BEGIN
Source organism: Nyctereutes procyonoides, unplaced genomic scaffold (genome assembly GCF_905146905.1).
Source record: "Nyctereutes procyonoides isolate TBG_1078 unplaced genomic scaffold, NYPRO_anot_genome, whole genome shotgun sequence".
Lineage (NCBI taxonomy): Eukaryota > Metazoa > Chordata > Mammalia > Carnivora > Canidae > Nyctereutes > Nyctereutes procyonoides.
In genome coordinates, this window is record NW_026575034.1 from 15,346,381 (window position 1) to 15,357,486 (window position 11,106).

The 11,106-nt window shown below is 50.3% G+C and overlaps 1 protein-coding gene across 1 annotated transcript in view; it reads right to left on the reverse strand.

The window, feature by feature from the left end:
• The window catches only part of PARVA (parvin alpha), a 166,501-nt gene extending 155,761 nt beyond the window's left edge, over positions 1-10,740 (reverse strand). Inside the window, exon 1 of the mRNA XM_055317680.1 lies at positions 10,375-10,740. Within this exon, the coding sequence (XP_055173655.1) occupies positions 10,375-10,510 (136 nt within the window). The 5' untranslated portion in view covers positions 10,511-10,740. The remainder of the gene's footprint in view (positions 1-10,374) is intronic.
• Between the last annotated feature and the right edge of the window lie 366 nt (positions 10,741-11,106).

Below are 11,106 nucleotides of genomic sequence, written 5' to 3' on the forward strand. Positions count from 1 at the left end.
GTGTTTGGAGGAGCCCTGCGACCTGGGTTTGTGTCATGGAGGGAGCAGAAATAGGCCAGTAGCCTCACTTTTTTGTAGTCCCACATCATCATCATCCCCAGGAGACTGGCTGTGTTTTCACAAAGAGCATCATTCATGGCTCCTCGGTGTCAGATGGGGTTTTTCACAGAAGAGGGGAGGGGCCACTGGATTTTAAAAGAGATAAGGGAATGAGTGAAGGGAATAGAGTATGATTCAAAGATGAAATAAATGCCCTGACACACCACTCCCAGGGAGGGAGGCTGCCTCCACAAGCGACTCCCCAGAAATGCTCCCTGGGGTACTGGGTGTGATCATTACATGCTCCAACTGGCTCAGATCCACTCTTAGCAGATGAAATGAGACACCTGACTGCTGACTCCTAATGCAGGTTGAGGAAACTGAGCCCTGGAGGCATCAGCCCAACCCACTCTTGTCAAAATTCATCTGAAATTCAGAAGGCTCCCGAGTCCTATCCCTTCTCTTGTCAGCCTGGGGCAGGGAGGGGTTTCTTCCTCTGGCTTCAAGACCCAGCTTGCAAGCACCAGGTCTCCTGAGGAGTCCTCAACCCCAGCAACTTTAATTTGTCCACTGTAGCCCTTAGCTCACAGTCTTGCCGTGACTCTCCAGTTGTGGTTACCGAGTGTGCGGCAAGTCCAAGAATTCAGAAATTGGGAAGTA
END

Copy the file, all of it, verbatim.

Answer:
Source organism: Nyctereutes procyonoides, unplaced genomic scaffold (genome assembly GCF_905146905.1).
Source record: "Nyctereutes procyonoides isolate TBG_1078 unplaced genomic scaffold, NYPRO_anot_genome, whole genome shotgun sequence".
Lineage (NCBI taxonomy): Eukaryota > Metazoa > Chordata > Mammalia > Carnivora > Canidae > Nyctereutes > Nyctereutes procyonoides.
In genome coordinates, this window is record NW_026575034.1 from 15,346,381 (window position 1) to 15,357,486 (window position 11,106).

The 11,106-nt window shown below is 50.3% G+C and overlaps 1 protein-coding gene across 1 annotated transcript in view; it reads right to left on the reverse strand.

The window, feature by feature from the left end:
• The window catches only part of PARVA (parvin alpha), a 166,501-nt gene extending 155,761 nt beyond the window's left edge, over positions 1-10,740 (reverse strand). Inside the window, exon 1 of the mRNA XM_055317680.1 lies at positions 10,375-10,740. Within this exon, the coding sequence (XP_055173655.1) occupies positions 10,375-10,510 (136 nt within the window). The 5' untranslated portion in view covers positions 10,511-10,740. The remainder of the gene's footprint in view (positions 1-10,374) is intronic.
• Between the last annotated feature and the right edge of the window lie 366 nt (positions 10,741-11,106).

Below are 11,106 nucleotides of genomic sequence, written 5' to 3' on the forward strand. Positions count from 1 at the left end.
GTGTTTGGAGGAGCCCTGCGACCTGGGTTTGTGTCATGGAGGGAGCAGAAATAGGCCAGTAGCCTCACTTTTTTGTAGTCCCACATCATCATCATCCCCAGGAGACTGGCTGTGTTTTCACAAAGAGCATCATTCATGGCTCCTCGGTGTCAGATGGGGTTTTTCACAGAAGAGGGGAGGGGCCACTGGATTTTAAAAGAGATAAGGGAATGAGTGAAGGGAATAGAGTATGATTCAAAGATGAAATAAATGCCCTGACACACCACTCCCAGGGAGGGAGGCTGCCTCCACAAGCGACTCCCCAGAAATGCTCCCTGGGGTACTGGGTGTGATCATTACATGCTCCAACTGGCTCAGATCCACTCTTAGCAGATGAAATGAGACACCTGACTGCTGACTCCTAATGCAGGTTGAGGAAACTGAGCCCTGGAGGCATCAGCCCAACCCACTCTTGTCAAAATTCATCTGAAATTCAGAAGGCTCCCGAGTCCTATCCCTTCTCTTGTCAGCCTGGGGCAGGGAGGGGTTTCTTCCTCTGGCTTCAAGACCCAGCTTGCAAGCACCAGGTCTCCTGAGGAGTCCTCAACCCCAGCAACTTTAATTTGTCCACTGTAGCCCTTAGCTCACAGTCTTGCCGTGACTCTCCAGTTGTGGTTACCGAGTGTGCGGCAAGTCCAAGAATTCAGAAATTGGGAAGTA